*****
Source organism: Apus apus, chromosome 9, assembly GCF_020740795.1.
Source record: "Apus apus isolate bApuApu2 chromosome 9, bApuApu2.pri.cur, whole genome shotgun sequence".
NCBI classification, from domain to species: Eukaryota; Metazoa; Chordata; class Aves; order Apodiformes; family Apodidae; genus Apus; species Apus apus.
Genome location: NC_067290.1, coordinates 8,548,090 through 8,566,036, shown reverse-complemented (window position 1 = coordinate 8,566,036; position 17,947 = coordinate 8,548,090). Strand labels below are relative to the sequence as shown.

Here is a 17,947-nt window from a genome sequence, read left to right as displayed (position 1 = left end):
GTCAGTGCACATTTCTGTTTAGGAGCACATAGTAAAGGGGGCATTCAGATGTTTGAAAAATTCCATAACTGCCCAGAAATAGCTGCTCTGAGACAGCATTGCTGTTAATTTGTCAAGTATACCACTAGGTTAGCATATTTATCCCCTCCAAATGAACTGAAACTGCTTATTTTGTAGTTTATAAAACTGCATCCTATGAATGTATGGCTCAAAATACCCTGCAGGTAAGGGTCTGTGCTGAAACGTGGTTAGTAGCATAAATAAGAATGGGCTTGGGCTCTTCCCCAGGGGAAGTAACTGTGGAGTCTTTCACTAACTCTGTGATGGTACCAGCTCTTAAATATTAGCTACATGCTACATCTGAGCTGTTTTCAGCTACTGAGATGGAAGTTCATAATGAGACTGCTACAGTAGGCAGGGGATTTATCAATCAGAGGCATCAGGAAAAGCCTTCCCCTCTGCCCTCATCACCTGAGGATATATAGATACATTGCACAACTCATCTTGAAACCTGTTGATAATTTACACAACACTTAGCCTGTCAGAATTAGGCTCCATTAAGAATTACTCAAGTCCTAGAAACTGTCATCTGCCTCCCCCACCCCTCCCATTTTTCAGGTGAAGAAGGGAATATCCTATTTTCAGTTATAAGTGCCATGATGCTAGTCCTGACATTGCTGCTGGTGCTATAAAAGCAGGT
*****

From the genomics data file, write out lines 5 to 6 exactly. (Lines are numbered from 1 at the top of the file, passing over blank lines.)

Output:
Here is a 17,947-nt window from a genome sequence, read left to right as displayed (position 1 = left end):
GTCAGTGCACATTTCTGTTTAGGAGCACATAGTAAAGGGGGCATTCAGATGTTTGAAAAATTCCATAACTGCCCAGAAATAGCTGCTCTGAGACAGCATTGCTGTTAATTTGTCAAGTATACCACTAGGTTAGCATATTTATCCCCTCCAAATGAACTGAAACTGCTTATTTTGTAGTTTATAAAACTGCATCCTATGAATGTATGGCTCAAAATACCCTGCAGGTAAGGGTCTGTGCTGAAACGTGGTTAGTAGCATAAATAAGAATGGGCTTGGGCTCTTCCCCAGGGGAAGTAACTGTGGAGTCTTTCACTAACTCTGTGATGGTACCAGCTCTTAAATATTAGCTACATGCTACATCTGAGCTGTTTTCAGCTACTGAGATGGAAGTTCATAATGAGACTGCTACAGTAGGCAGGGGATTTATCAATCAGAGGCATCAGGAAAAGCCTTCCCCTCTGCCCTCATCACCTGAGGATATATAGATACATTGCACAACTCATCTTGAAACCTGTTGATAATTTACACAACACTTAGCCTGTCAGAATTAGGCTCCATTAAGAATTACTCAAGTCCTAGAAACTGTCATCTGCCTCCCCCACCCCTCCCATTTTTCAGGTGAAGAAGGGAATATCCTATTTTCAGTTATAAGTGCCATGATGCTAGTCCTGACATTGCTGCTGGTGCTATAAAAGCAGGT